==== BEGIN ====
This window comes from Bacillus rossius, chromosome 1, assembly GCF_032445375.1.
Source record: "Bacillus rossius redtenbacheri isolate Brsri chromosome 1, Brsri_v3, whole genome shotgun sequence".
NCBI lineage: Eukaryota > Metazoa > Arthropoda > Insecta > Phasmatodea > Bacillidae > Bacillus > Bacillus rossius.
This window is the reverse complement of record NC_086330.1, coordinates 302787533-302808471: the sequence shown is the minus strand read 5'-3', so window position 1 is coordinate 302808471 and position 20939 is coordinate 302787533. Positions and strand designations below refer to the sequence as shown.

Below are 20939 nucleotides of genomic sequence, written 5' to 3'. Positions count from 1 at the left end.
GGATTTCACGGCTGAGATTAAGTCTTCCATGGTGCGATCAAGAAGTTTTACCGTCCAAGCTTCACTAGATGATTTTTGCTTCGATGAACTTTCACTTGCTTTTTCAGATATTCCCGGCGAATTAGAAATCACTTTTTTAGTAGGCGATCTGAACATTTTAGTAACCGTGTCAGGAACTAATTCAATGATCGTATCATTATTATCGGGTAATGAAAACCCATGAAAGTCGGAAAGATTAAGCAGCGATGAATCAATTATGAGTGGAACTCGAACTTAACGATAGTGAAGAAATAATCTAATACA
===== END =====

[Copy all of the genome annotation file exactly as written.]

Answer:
This window comes from Bacillus rossius, chromosome 1, assembly GCF_032445375.1.
Source record: "Bacillus rossius redtenbacheri isolate Brsri chromosome 1, Brsri_v3, whole genome shotgun sequence".
NCBI lineage: Eukaryota > Metazoa > Arthropoda > Insecta > Phasmatodea > Bacillidae > Bacillus > Bacillus rossius.
This window is the reverse complement of record NC_086330.1, coordinates 302787533-302808471: the sequence shown is the minus strand read 5'-3', so window position 1 is coordinate 302808471 and position 20939 is coordinate 302787533. Positions and strand designations below refer to the sequence as shown.

Below are 20939 nucleotides of genomic sequence, written 5' to 3'. Positions count from 1 at the left end.
GGATTTCACGGCTGAGATTAAGTCTTCCATGGTGCGATCAAGAAGTTTTACCGTCCAAGCTTCACTAGATGATTTTTGCTTCGATGAACTTTCACTTGCTTTTTCAGATATTCCCGGCGAATTAGAAATCACTTTTTTAGTAGGCGATCTGAACATTTTAGTAACCGTGTCAGGAACTAATTCAATGATCGTATCATTATTATCGGGTAATGAAAACCCATGAAAGTCGGAAAGATTAAGCAGCGATGAATCAATTATGAGTGGAACTCGAACTTAACGATAGTGAAGAAATAATCTAATACA